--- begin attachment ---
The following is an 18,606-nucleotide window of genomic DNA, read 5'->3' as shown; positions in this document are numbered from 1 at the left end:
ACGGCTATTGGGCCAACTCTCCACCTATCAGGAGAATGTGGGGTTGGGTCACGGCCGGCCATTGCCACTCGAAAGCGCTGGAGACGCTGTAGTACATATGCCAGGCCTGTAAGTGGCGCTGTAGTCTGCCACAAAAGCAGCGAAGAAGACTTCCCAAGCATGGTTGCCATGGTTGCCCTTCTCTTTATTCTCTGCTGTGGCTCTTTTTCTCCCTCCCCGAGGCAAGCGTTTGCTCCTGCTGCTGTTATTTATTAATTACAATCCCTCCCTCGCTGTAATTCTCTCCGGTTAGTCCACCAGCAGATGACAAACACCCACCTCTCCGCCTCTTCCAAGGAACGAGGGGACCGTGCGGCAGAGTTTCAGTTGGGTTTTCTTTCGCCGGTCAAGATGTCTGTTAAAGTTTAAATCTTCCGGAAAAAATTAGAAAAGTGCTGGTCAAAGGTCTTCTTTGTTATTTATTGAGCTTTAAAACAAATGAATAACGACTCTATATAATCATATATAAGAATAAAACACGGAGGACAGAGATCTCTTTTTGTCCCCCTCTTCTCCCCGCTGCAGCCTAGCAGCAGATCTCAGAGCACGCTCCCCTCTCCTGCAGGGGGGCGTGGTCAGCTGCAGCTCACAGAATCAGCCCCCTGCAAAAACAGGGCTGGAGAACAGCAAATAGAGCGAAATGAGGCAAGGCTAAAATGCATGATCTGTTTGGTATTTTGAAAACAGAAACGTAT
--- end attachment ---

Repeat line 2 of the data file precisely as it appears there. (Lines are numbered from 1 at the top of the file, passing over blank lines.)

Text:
ACGGCTATTGGGCCAACTCTCCACCTATCAGGAGAATGTGGGGTTGGGTCACGGCCGGCCATTGCCACTCGAAAGCGCTGGAGACGCTGTAGTACATATGCCAGGCCTGTAAGTGGCGCTGTAGTCTGCCACAAAAGCAGCGAAGAAGACTTCCCAAGCATGGTTGCCATGGTTGCCCTTCTCTTTATTCTCTGCTGTGGCTCTTTTTCTCCCTCCCCGAGGCAAGCGTTTGCTCCTGCTGCTGTTATTTATTAATTACAATCCCTCCCTCGCTGTAATTCTCTCCGGTTAGTCCACCAGCAGATGACAAACACCCACCTCTCCGCCTCTTCCAAGGAACGAGGGGACCGTGCGGCAGAGTTTCAGTTGGGTTTTCTTTCGCCGGTCAAGATGTCTGTTAAAGTTTAAATCTTCCGGAAAAAATTAGAAAAGTGCTGGTCAAAGGTCTTCTTTGTTATTTATTGAGCTTTAAAACAAATGAATAACGACTCTATATAATCATATATAAGAATAAAACACGGAGGACAGAGATCTCTTTTTGTCCCCCTCTTCTCCCCGCTGCAGCCTAGCAGCAGATCTCAGAGCACGCTCCCCTCTCCTGCAGGGGGGCGTGGTCAGCTGCAGCTCACAGAATCAGCCCCCTGCAAAAACAGGGCTGGAGAACAGCAAATAGAGCGAAATGAGGCAAGGCTAAAATGCATGATCTGTTTGGTATTTTGAAAACAGAAACGTAT